I recall favorably the first night I spent in my spouse’s garret twenty years ago. Naturally, I maintain this memory carefully, doting on it like a delicate photograph that’s aging, edges first, a creeping brown border and satellite-like spots threaten my recollection. There are certain details which remain as crisp as a carrot because their impact struck me with tremendous velocity: his lingering fragrance hidden in the cotton of yesterday’s white shirt, the organization of his morning rituals: washcloth, cream shave, razor, brush. I remember these sneak-peaks into his privacy because they played important roles in who he was daily. All men have similar morning rituals but what impressed me, even back then, was his carefully selected instruments. Many men could care less, but for him it was important to have the precise razor or brush or after-shave balm.
Another time we’d been invited to a business colleague’s home for dinner. He orchestrated a wonderful meal which reflected skill, passion, and pride in what he presented to his guests. But most amazing was the absence of commotion, replaced instead by ease and fluidity and sufficiency produced by efficient use of very few utensils. I never ask for a recipe, but I did ask the secret to his efficiency. His reply? Limit yourself to four knives, but buy the very best knives: spend the extra money in the beginning, rather than repeatedly replacing them.
I allow myself the luxury of paying close attention to my private rituals and the tools by which I perform them. Personal details or items (whether tool, accessory or peculiarity) does someone select? These very personal choices provide a glimpse of who they really are, who they are and how they behave in private, when no one is watching or evaluating. These details are the intimacies of an individual. They’re not declarations or pronouncements or bravado; they’re not obvious, are often found in private rooms (bedroom, bathroom), are easily overlooked as an insignificant article or one of propriety’s niceties. But I have found them to contain much more passion than everyday items.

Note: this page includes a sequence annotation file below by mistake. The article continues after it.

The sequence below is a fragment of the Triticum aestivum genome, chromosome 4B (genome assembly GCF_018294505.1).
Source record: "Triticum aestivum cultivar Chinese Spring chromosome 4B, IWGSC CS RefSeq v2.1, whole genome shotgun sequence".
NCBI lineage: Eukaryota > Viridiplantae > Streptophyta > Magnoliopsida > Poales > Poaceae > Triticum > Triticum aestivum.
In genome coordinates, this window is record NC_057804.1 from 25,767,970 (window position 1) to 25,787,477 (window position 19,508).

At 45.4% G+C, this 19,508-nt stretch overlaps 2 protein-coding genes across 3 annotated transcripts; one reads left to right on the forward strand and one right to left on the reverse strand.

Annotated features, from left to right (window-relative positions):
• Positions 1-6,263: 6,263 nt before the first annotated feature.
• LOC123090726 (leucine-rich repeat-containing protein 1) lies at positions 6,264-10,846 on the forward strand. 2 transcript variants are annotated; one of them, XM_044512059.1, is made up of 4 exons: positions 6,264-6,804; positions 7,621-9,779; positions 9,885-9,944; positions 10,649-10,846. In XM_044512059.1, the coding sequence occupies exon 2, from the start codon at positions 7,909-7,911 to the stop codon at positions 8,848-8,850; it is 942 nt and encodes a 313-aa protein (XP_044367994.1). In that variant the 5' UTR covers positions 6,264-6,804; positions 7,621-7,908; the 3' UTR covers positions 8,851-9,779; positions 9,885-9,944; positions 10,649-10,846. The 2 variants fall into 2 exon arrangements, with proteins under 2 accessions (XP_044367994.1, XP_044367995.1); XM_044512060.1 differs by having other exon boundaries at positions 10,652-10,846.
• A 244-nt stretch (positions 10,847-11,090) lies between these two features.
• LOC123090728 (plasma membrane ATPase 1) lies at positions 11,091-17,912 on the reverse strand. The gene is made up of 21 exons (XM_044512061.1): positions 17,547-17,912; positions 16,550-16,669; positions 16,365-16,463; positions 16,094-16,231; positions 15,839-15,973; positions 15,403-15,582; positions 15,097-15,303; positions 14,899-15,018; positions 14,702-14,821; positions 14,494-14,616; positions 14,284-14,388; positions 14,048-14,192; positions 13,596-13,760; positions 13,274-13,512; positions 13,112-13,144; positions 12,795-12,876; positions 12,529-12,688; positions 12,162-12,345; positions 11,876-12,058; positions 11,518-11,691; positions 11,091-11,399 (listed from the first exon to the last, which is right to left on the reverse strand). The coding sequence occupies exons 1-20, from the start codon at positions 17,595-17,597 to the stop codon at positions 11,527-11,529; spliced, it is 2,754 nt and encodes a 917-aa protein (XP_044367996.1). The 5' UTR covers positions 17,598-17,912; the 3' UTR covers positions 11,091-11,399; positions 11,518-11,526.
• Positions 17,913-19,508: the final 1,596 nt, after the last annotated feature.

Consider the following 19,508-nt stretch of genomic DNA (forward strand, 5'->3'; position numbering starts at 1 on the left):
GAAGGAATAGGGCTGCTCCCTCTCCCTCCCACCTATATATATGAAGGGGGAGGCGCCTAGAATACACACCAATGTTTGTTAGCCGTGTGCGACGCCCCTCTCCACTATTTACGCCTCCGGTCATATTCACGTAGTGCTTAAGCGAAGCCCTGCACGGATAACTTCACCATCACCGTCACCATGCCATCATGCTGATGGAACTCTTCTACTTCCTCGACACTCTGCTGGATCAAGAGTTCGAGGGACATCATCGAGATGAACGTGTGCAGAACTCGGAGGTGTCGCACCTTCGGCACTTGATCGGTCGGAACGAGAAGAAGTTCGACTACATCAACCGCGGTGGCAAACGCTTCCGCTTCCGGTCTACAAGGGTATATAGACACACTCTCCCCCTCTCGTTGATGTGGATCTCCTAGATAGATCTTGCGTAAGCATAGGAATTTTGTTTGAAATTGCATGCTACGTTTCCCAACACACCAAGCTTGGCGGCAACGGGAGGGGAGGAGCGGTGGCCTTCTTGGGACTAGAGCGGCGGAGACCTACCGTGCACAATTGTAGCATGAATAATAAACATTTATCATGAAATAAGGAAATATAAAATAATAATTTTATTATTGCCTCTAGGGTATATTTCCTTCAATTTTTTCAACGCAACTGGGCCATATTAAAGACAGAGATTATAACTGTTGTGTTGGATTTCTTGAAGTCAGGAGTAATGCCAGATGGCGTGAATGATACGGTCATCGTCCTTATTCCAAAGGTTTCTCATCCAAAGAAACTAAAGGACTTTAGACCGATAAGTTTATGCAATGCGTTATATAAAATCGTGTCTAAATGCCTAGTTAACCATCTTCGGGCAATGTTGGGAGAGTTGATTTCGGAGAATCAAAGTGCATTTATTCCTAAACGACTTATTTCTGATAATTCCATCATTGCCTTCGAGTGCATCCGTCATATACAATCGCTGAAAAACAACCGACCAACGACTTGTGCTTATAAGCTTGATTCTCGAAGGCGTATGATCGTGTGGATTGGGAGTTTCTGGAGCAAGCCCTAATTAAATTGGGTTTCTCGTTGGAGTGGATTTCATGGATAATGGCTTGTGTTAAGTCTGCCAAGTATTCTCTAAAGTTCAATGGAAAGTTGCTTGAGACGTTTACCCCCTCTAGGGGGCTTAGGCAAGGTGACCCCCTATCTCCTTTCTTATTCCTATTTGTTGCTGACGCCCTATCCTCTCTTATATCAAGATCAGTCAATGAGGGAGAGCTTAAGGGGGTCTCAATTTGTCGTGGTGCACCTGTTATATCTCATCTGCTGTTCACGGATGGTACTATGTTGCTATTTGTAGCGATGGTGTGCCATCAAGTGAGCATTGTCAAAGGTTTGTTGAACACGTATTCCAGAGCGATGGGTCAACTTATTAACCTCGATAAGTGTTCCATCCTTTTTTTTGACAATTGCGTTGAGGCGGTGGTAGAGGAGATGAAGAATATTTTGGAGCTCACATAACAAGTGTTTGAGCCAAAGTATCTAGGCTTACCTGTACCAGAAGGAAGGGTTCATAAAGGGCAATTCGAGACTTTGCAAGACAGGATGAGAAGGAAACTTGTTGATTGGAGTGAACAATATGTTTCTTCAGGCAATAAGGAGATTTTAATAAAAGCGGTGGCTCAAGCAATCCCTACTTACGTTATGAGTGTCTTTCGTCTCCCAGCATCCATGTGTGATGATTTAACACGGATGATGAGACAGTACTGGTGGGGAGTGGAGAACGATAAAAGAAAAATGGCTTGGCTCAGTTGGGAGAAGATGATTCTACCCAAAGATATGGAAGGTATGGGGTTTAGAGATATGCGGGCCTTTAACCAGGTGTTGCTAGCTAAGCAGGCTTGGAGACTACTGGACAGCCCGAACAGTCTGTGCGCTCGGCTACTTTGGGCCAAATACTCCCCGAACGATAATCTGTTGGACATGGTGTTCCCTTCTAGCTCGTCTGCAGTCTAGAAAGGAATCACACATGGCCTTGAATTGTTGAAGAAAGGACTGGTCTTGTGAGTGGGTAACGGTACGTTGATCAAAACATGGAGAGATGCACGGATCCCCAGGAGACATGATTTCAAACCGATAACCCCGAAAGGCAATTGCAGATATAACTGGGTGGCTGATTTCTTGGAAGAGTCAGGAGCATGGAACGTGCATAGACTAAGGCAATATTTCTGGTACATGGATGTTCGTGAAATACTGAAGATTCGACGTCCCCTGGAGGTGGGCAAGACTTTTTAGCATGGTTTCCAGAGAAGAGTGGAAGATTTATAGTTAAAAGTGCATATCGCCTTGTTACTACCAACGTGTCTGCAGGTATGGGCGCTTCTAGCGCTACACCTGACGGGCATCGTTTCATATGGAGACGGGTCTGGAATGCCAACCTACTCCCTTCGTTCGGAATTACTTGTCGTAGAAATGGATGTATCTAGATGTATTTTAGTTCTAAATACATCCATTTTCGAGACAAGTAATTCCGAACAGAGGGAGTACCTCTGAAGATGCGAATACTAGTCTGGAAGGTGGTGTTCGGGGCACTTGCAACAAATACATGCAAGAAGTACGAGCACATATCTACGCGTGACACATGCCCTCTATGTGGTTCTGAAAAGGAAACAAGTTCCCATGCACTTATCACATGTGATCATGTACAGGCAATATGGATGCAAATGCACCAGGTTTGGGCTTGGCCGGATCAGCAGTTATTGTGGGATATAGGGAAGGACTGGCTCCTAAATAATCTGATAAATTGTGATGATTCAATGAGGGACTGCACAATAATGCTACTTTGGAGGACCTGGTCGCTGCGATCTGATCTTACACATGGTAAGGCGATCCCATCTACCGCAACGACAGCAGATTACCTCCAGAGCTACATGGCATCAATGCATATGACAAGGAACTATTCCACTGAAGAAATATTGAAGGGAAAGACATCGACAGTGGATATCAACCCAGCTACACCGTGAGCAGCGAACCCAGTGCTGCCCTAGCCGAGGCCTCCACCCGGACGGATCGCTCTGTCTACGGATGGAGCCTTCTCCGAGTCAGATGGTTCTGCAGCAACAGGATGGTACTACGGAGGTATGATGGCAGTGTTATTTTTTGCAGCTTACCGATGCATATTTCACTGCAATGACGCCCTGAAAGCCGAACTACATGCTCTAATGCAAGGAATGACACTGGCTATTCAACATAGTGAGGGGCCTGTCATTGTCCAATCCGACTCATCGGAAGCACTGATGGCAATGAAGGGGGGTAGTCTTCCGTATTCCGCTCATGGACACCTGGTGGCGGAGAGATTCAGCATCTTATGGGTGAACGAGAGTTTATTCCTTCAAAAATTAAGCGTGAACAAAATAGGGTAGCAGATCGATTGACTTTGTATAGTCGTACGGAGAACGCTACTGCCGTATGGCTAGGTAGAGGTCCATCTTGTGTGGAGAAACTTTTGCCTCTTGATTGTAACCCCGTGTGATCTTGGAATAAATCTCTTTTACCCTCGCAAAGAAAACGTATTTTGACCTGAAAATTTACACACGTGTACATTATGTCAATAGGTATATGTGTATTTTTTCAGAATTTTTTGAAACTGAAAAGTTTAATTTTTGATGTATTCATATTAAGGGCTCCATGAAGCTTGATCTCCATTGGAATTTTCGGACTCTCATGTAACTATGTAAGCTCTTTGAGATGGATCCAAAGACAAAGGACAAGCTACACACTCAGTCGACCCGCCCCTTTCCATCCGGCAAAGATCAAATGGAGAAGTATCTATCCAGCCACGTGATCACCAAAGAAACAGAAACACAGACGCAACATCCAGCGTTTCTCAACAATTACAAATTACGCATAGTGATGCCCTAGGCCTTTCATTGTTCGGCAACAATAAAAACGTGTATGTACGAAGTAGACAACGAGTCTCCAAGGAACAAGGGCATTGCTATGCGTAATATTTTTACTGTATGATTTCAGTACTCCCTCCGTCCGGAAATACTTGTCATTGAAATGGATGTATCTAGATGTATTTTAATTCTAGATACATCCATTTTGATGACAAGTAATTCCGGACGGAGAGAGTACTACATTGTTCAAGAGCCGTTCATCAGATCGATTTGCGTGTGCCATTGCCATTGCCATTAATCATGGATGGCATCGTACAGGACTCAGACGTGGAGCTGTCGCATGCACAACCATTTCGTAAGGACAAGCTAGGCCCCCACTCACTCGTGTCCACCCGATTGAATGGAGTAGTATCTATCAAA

Personal details are often sought out or surreptitiously discovered or introduced by way of kindred spirits. They’re rarely received as gifts because their personal significance is concealed for fear of ridicule by friends for their dandiness. Cost is rarely a deterrent; if a person has selected a specific item their determination to acquire it is very strong; they’ll scour the marketplace; they’ll participate in auctions; they’ll keep abreast of discounts; and if all else fails they will happily exchange money for the possession or, if it is simply beyond their reach, they’ll step away and always admire the item with the hope of a giddy teenager meeting her teen idol.
It’s possible to obtain objects which are more than capable of performing the same tasks. For example fountain pens and ball-point pens; Bulova and Breitling watches; thermograph and letterpress stationery. It’s not the price that assigns value. Workmanship, materials, design, style, function and longevity all play important roles in my decisions.
A word of caution if the item is categorized as luxury: the old adage you get what you pay for is very important. A replica of an item is not an inexpensive version of the item. A replica is, at its basest, a forgery, misrepresenting itself as authentic at a 75% mark down. If you find a deal too good to be true, it is too good to be true! If you’re really in the market for luxury items do a lot of homework first; learn everything you can about the item; understand the difference between worth and value; and don’t buy as an investment unless you’re an aficionado.
These are my personal details: Grooming: Merkur safety razor, Niegeloh Topinox nail trimmer, Erbe scissors (Solingen, Germany); Kent hair brush (UK); Proraso shave cream and after-shave; Burberry Brit Eau de Toilette; Stationery: Letterpress monarch paper and envelopes, fold-over note card and envelopes, calling card, and return address label; Nakaya Urushi-Lacqured Long Writer fountain pen; Kitchen: Victorinox 10-inch Chef’s knife, 3-1/4-inch Paring knife, 12-inch Granton Edge Slicing knife; ARY Hot Gloves with red silicone grip; Polder Digital timer; Kuhn Rikon can opener; Audio: Etymotic Research HF5 in-ear earphones; Etymotic Research High-Fidelity ear plugs; Etymotic Research er89-2 Bluetooth cell phone headset; General: Fenix LED flashlights; Boker Solingen pocket knives; Barking Dalmatian Soap Dispenser.
3 thoughts on “Quality Counts”
Agreed on the knives and amused by your Barking Dalmation soap dispenser 🙂
(This is like a partner to your ‘Pen and Ink Box’ post.)
First, thanks so much for following my blog. To think you’re half-way across the world and in a place where toilet bowl water spins counter-clockwise, and you discovered my blog. . .I’m humbled, really. I’d love to hear all about your life in Australia-it sounds sooo different than mine. About the post – people should know quality and cost isn’t necessarily a compromise; obstinate and specific are different; and the Barking Dalmation soap dispenser sits proudly in our first floor powder room — simple items can be coveted as well!
It is amazing how blogging has the ability to connect us to such a diverse range of people in so many different places. Who would have thought the big bad internet could have such interesting and friendly little corners?
P.S. Our toilets are even diferent from yours, Australia is such a water conserving place that they don’t contain enough water to swirl.Too much information? Sorry 😉
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